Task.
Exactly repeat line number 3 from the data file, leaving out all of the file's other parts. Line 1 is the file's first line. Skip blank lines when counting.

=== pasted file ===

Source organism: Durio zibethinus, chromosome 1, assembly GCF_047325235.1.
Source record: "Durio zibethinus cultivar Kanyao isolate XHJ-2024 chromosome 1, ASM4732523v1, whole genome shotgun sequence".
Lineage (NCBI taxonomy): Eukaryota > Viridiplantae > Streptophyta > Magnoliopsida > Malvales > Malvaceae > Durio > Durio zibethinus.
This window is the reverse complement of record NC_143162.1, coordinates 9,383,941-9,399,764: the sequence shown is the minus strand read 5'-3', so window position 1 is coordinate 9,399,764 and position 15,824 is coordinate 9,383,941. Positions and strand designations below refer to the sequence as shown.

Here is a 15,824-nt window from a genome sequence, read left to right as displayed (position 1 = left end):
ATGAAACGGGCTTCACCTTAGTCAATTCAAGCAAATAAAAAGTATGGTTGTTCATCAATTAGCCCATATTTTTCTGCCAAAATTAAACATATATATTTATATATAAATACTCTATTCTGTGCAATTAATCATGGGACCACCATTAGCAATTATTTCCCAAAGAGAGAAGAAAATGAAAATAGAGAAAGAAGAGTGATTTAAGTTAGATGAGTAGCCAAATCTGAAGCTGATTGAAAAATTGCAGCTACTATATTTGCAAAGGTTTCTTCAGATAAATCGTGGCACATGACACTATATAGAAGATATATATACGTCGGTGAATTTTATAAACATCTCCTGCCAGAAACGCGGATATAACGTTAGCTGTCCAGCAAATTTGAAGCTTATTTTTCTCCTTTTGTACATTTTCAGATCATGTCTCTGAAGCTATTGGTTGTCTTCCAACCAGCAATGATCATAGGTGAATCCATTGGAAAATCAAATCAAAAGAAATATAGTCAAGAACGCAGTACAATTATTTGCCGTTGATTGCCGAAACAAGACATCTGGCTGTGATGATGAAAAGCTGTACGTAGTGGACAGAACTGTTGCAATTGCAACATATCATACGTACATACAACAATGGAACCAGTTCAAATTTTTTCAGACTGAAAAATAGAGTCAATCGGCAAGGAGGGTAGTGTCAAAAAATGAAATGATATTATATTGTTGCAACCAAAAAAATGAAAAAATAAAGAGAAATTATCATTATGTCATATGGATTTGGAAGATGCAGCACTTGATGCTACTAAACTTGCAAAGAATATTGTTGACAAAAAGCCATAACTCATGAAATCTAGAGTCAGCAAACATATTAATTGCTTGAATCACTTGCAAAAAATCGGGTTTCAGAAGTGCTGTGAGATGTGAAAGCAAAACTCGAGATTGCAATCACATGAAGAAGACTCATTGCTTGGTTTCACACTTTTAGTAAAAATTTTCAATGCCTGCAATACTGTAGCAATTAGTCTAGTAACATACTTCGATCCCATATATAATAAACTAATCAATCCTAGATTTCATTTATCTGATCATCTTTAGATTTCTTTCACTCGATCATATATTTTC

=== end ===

Lineage (NCBI taxonomy): Eukaryota > Viridiplantae > Streptophyta > Magnoliopsida > Malvales > Malvaceae > Durio > Durio zibethinus.